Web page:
But Sean Robinson, global industry manager for food and beverage at GE Fanuc Intelligent Platforms in the US believes that the continuing rises in the cost of packaging materials and ingredients wheat, corn, protein, coffee, cocoa is forcing food companies to take a hard look at the cost of their manufacturing and the data they get from their control systems. "For years, the strategy-owners in most companies thought of manufacturing as that dirty black box out of which product came periodically. The factory was largely ignored as a place where the company should invest because for every £1 that you paid for a product on the retailer's shelf, 80p went on marketing and overhead. Maybe 20p was the actual cost of product manufacture. But with the recent rises in raw materials, suddenly that 20p, that 20% cost of manufacture, is worthy of attention.
"So we are seeing companies putting in more powerful control systems, tying them to more complex tracking and management and analysis systems in order to expose a richer set of data that more than one set of stakeholders can use. It is about leveraging information in the control and automation layer down at the machine so that it can serve multiple stakeholders," says Robinson.
"In the last two years we have spoken to 840 customers and a significant chunk of them have said things like: 'I came here from Ford; I came here from Land Rover; I came here from Toyota. My job is to take the continuous improvement tools and techniques that I used to apply in my old industry and figure out how they play in a cook, batch, fill, pack, ship model as opposed to an assemble and ship model'."
The food industry, says Robinson, has finally realised that it has to learn from other industries and use these kinds of tools and technology. "Now we just have to hope they don't put motor oil in the pancakes!"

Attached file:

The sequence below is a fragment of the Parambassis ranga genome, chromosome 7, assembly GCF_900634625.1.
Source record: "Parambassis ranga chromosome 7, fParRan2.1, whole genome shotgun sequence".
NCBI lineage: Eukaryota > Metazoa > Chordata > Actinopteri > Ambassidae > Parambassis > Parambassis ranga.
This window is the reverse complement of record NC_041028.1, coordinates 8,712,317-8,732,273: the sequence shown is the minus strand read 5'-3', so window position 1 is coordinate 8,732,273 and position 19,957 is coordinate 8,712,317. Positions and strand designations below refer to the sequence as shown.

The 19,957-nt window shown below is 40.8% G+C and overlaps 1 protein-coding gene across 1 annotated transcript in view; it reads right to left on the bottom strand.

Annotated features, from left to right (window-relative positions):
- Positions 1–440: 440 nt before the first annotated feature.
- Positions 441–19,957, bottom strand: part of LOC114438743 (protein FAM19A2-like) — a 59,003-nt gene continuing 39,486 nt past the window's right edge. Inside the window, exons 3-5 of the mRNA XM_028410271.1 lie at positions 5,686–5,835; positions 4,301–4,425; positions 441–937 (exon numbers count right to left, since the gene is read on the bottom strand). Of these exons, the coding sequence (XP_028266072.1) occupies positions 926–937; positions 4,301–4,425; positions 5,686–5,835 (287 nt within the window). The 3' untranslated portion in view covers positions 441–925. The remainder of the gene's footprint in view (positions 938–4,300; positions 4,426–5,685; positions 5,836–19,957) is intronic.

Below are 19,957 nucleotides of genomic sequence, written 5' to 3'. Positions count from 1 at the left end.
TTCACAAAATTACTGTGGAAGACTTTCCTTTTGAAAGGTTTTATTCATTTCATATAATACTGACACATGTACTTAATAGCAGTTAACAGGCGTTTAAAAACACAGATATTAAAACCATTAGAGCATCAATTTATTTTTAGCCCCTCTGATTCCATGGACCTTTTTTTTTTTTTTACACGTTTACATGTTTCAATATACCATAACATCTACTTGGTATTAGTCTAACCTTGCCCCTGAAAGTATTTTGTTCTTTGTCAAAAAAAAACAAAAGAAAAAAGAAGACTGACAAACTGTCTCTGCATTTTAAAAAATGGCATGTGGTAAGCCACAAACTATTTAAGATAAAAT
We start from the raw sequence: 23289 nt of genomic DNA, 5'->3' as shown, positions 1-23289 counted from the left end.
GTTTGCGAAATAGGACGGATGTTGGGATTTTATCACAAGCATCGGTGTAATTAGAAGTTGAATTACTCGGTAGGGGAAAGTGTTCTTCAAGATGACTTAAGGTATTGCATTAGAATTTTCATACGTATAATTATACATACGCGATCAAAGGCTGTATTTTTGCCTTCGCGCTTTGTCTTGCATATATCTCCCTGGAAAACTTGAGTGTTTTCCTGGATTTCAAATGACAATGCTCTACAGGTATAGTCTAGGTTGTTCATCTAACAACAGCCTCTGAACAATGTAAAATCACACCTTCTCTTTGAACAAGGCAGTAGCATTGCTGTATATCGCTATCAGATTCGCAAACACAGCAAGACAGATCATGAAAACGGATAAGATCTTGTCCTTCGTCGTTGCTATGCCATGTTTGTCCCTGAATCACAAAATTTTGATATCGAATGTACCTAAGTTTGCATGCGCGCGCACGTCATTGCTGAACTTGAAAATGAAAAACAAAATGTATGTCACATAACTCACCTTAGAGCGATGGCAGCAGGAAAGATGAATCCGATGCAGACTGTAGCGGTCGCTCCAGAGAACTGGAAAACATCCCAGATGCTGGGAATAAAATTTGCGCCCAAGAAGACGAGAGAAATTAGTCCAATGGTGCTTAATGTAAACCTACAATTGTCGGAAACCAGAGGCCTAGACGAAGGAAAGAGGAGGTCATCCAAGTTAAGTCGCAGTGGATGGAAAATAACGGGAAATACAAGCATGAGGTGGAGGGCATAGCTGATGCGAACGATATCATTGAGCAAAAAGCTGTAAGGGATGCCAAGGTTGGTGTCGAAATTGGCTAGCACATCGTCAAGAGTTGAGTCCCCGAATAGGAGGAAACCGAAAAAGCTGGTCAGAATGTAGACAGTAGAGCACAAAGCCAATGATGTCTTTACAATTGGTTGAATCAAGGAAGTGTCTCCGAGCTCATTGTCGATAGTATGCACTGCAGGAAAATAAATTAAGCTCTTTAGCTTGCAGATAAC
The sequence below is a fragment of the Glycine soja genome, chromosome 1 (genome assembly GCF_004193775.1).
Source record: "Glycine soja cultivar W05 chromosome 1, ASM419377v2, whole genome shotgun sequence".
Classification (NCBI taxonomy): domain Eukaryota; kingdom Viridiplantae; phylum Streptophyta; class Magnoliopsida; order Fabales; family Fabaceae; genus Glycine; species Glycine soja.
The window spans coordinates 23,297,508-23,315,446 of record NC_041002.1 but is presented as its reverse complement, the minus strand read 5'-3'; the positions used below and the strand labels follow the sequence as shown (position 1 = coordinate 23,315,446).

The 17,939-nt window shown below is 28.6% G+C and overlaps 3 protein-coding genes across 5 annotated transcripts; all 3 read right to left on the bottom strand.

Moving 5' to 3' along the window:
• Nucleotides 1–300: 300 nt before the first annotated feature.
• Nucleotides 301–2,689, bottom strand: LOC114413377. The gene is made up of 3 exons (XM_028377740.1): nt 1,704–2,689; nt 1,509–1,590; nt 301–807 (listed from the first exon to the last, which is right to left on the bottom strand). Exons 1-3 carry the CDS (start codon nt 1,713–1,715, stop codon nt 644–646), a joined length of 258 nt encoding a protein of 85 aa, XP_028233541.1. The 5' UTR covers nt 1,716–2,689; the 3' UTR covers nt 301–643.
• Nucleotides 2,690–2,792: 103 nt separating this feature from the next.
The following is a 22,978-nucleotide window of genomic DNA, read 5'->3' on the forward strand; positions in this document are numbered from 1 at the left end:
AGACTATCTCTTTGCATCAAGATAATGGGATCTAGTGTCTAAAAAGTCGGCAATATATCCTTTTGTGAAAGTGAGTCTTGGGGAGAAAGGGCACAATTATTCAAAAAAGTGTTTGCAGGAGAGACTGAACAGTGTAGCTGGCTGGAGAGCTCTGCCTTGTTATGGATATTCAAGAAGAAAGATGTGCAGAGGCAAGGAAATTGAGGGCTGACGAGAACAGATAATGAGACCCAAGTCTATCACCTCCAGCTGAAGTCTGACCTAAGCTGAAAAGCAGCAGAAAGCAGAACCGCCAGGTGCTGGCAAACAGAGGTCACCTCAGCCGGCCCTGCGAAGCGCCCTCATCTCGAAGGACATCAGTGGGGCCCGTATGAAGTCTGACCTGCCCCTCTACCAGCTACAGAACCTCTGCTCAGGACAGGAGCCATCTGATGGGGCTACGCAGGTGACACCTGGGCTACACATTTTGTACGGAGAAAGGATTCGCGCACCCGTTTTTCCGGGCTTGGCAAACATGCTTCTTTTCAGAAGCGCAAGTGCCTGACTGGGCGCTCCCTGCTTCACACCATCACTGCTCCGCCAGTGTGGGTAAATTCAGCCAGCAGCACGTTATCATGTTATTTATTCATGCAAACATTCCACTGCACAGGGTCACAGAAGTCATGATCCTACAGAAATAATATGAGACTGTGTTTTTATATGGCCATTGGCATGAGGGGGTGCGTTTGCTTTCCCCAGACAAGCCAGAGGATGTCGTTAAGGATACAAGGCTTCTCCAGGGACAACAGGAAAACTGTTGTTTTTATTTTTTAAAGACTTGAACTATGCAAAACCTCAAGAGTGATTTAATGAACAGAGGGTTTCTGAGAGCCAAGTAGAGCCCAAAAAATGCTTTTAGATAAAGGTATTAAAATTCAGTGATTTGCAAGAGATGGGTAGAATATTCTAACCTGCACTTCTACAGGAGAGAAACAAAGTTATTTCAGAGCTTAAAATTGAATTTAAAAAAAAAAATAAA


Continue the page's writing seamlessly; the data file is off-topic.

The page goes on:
Mark Daniels heads up architecture and software in the UK and Ireland for Rockwell Automation. He also sees food manufacturers beginning to take a hard look at their manufacturing costs, in particular the so-called standard operating costs such as water, air, gas, electricity, steam. "Rather than considering them as fixed costs within the business, they are starting to look at them as variable costs for the items they produce.
But to do that you have to have the right control system strategy in place and the software tools to turn machine data into actionable information, says Daniels. He says he knows of six or seven companies that are making pilot investments in Rockwell's control system technology to be able to see how efficiently their lines are running. "The idea behind it is to understand more about where those costs are and more importantly, where potential savings are in the infrastructure. This is not massive capital investment. We are talking about investments typically as small as £80-£100,000. And we are seeing pay-backs of 12 months in some areas."
But sometimes you can't always get a transducer, a control system, to measure exactly what you want, says Daniels. "But what you do know is that the best batch you made was when variables X, Y, and Z were certain values. So by building some optimisation tools into the control system, some fuzzy logic, you can capture a number of these inputs and use an expert algorithm to make guesstimates of what you are trying to measure."
This 'soft sensor' technology makes it much easier to run the process at the optimum values and make adjustments when it is out of control, says Daniels. "Soft sensor technology uses a number of different data points to produce a measured value which isn't actually real but which has meaning in the process. That enables you to get 'data' that you couldn't previously get to feed back into your process and improve things."
It is a new technology to the food industry, says Daniels, but one area where it is being used is in milk powder applications.
"You are drying the milk powder to a certain level you want to take out a certain amount of moisture," he says. "But you can't really measure how dry the milk powder is. However, what you can do is measure other variables in the process. If this sensor is X and that sensor is Y and that sensor is Z, then in theory the dryness of the milk powder should be about right. The soft sensor uses those variables.
"We are starting to embed that technology into the control system itself so that it is easier for customers to use it." FM
- GE Fanuc Intelligent Platforms - 01327 322561
- Norman Data Defense - 01908 847 413
- Rockwell Automation - 0870 242 5004
- Siemens Automation - 01276 696000